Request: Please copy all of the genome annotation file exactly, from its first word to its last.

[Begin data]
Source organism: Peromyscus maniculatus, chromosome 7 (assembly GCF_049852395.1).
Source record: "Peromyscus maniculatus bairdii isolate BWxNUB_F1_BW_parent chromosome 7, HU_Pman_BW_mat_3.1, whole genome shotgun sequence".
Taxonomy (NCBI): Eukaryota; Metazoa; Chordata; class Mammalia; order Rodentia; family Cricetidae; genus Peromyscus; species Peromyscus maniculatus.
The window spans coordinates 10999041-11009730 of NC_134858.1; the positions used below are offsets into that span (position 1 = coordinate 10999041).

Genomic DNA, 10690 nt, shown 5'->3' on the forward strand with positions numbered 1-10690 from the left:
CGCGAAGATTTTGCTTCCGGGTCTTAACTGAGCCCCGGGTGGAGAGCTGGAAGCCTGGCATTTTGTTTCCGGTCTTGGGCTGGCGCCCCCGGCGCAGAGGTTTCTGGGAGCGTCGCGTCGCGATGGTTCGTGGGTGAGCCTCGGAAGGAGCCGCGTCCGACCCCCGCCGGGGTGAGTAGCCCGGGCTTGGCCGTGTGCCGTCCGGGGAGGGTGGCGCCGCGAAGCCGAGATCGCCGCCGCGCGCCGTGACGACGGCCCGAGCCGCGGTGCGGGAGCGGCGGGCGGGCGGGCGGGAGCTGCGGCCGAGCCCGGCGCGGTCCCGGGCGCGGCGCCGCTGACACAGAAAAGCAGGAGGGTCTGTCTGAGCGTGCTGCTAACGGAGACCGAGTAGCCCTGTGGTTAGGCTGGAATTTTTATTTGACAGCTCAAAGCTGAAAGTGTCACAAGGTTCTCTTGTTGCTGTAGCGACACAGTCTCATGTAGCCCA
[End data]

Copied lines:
Source organism: Peromyscus maniculatus, chromosome 7 (assembly GCF_049852395.1).
Source record: "Peromyscus maniculatus bairdii isolate BWxNUB_F1_BW_parent chromosome 7, HU_Pman_BW_mat_3.1, whole genome shotgun sequence".
Taxonomy (NCBI): Eukaryota; Metazoa; Chordata; class Mammalia; order Rodentia; family Cricetidae; genus Peromyscus; species Peromyscus maniculatus.
The window spans coordinates 10999041-11009730 of NC_134858.1; the positions used below are offsets into that span (position 1 = coordinate 10999041).

Genomic DNA, 10690 nt, shown 5'->3' on the forward strand with positions numbered 1-10690 from the left:
CGCGAAGATTTTGCTTCCGGGTCTTAACTGAGCCCCGGGTGGAGAGCTGGAAGCCTGGCATTTTGTTTCCGGTCTTGGGCTGGCGCCCCCGGCGCAGAGGTTTCTGGGAGCGTCGCGTCGCGATGGTTCGTGGGTGAGCCTCGGAAGGAGCCGCGTCCGACCCCCGCCGGGGTGAGTAGCCCGGGCTTGGCCGTGTGCCGTCCGGGGAGGGTGGCGCCGCGAAGCCGAGATCGCCGCCGCGCGCCGTGACGACGGCCCGAGCCGCGGTGCGGGAGCGGCGGGCGGGCGGGCGGGAGCTGCGGCCGAGCCCGGCGCGGTCCCGGGCGCGGCGCCGCTGACACAGAAAAGCAGGAGGGTCTGTCTGAGCGTGCTGCTAACGGAGACCGAGTAGCCCTGTGGTTAGGCTGGAATTTTTATTTGACAGCTCAAAGCTGAAAGTGTCACAAGGTTCTCTTGTTGCTGTAGCGACACAGTCTCATGTAGCCCA